Brighton, United Kingdom | AFP | In a former church, 40-odd activists are learning how to become effective frontline troops in the battle to sweep Labour opposition leader Jeremy Corbyn into power.
“The next campaign is already going on,” said 19-year-old Connor Hodgson-Brunniche, a student at York University, who came down especially from northern England to the south coast resort of Brighton, where Labour is hosting its annual conference.
The trainees are taking their task seriously, even though the next general election does not have to be held until 2022, following a June snap poll in which Prime Minister Theresa May’s governing centre-right Conservatives lost their majority but remained the largest party in parliament.
Those on the course are learning how to deliver positive messages, speak effectively in front of the media, make the best use of social media and draw in new recruits.
Following the June vote, which saw left-of-centre Labour take seats off the Conservatives, the campaign is out to “take the momentum that we got during the election… and expand it to be able to reach even more people,” said Hodgson-Brunniche.
The political-science student joined Labour in 2015, when veteran leftist Corbyn surprisingly swept to power on a wave of newly signed-up supporters.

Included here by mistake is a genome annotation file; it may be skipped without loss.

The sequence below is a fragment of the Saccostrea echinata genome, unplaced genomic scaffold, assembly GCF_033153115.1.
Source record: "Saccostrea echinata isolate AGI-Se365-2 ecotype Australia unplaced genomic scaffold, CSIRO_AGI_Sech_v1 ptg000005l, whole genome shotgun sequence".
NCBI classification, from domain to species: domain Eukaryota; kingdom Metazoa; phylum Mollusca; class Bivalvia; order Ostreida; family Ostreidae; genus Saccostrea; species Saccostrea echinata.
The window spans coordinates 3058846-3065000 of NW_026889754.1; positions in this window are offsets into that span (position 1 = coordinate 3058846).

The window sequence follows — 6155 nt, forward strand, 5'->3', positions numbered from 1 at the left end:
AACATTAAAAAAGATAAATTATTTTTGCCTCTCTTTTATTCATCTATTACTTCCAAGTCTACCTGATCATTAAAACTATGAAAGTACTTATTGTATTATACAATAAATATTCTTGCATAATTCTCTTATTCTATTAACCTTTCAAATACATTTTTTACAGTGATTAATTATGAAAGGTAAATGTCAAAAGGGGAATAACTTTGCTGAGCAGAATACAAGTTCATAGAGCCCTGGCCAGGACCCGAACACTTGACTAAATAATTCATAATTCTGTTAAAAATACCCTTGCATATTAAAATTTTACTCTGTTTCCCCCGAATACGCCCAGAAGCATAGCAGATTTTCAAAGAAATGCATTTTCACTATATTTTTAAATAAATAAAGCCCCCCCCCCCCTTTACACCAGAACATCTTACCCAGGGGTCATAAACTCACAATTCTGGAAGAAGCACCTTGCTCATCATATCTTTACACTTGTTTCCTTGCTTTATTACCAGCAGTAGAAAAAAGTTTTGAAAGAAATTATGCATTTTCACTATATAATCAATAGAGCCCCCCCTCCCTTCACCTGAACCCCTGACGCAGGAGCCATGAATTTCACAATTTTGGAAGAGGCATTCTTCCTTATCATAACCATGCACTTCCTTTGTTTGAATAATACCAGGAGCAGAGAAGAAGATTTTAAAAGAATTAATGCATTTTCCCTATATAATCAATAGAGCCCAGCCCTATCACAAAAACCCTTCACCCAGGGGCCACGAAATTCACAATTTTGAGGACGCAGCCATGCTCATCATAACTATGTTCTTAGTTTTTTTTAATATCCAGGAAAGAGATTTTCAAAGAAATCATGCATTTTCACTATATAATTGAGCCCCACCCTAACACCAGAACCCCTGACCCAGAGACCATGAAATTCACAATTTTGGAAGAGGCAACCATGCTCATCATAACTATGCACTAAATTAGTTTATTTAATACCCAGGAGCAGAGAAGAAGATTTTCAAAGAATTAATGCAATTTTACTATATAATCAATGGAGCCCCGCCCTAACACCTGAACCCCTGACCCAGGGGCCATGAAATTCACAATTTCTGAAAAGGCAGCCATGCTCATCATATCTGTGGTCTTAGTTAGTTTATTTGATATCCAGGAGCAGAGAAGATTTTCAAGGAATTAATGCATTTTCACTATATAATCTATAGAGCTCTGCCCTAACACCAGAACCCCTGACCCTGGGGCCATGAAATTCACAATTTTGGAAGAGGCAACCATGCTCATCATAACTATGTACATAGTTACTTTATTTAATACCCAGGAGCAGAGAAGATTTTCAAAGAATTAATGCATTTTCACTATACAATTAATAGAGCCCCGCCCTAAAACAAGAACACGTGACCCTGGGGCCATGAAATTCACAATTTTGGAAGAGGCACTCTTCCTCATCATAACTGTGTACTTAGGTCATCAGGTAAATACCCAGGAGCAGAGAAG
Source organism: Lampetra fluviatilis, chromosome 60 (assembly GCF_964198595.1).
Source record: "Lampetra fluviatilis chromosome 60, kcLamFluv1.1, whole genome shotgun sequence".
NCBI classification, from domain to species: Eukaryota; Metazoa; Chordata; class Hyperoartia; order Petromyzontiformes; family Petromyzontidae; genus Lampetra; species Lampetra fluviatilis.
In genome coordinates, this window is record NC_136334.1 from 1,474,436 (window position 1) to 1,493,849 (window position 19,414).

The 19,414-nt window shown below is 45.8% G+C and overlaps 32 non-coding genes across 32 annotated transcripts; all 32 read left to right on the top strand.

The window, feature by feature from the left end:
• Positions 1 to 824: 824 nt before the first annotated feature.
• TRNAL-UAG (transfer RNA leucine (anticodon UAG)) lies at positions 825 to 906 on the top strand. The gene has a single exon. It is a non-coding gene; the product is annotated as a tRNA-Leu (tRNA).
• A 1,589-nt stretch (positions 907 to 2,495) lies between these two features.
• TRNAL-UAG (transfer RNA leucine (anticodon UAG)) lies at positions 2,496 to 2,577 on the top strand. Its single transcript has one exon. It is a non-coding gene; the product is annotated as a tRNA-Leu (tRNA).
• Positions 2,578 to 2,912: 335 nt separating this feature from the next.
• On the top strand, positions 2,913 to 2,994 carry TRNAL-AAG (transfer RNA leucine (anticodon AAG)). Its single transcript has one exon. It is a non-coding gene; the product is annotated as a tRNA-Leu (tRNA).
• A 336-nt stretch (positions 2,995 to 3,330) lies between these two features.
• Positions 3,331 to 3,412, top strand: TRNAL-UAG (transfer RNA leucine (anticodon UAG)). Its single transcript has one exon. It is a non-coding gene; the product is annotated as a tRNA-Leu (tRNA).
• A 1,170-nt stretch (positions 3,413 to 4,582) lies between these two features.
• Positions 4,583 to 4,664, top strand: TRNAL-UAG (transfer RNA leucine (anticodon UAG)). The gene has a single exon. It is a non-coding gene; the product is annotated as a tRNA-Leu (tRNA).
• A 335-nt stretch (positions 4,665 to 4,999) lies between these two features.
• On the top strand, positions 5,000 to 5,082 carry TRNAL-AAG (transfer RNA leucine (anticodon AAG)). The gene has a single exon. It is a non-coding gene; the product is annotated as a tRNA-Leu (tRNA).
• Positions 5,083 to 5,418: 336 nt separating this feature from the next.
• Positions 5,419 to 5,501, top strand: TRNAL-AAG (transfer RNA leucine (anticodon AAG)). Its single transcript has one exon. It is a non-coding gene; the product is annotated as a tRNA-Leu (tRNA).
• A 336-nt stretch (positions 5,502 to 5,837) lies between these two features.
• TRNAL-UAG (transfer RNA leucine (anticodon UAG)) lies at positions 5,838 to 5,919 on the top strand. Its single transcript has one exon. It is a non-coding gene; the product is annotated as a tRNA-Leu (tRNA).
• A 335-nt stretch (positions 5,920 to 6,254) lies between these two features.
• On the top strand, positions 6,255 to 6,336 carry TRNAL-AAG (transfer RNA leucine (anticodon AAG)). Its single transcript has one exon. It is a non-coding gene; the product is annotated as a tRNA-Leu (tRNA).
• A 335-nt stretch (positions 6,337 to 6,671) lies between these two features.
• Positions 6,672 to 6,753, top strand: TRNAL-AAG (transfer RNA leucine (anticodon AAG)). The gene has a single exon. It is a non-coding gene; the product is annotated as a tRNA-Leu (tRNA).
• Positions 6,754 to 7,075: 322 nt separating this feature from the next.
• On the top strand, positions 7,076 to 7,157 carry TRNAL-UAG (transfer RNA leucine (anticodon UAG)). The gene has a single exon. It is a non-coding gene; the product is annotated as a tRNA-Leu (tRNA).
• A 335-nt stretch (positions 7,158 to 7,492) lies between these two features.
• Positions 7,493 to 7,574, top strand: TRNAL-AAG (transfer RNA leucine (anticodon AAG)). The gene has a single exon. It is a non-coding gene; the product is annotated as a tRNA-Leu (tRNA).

Around 100 debates, lectures, workshops or musical events, often packed out, are part of the political and cultural festival titled “The World Transformed”, taking part on the Brighton conference fringe.
TWT is organised by Momentum, the political movement born out of the campaign to sweep Corbyn, 68, to the party leadership.
“Momentum have opened up the party so people don’t have to be political animals before they become activists,” said Justine Cooper, 55.
– ‘Peaceful revolution’ –
Initially accused of being a cadre of Trotskyists, Momentum have quickly gained a lot of influence within the Labour Party. They have more than 23,000 members and 150 local branches.
They notably convinced delegates to keep Brexit off the list of topics set for debates and votes on the Brighton conference floor.
“It’s a peaceful revolution,” said Jamie Driscoll, a Momentum training coordinator.
A short distance from the church, in a meeting room, activists discuss politics while others take part in a workshop to come up with rallying slogans or buy red badges sporting leftist messages.
“Our job now is to be working every day to campaign against the Tories… until we win,” via meetings, social media and door-knocking, said Cameron Ball, a TWT spokesman.
Steven Fielding, a professor of political history at Nottingham University, described Momentum as “a very efficient Corbyn fan club”.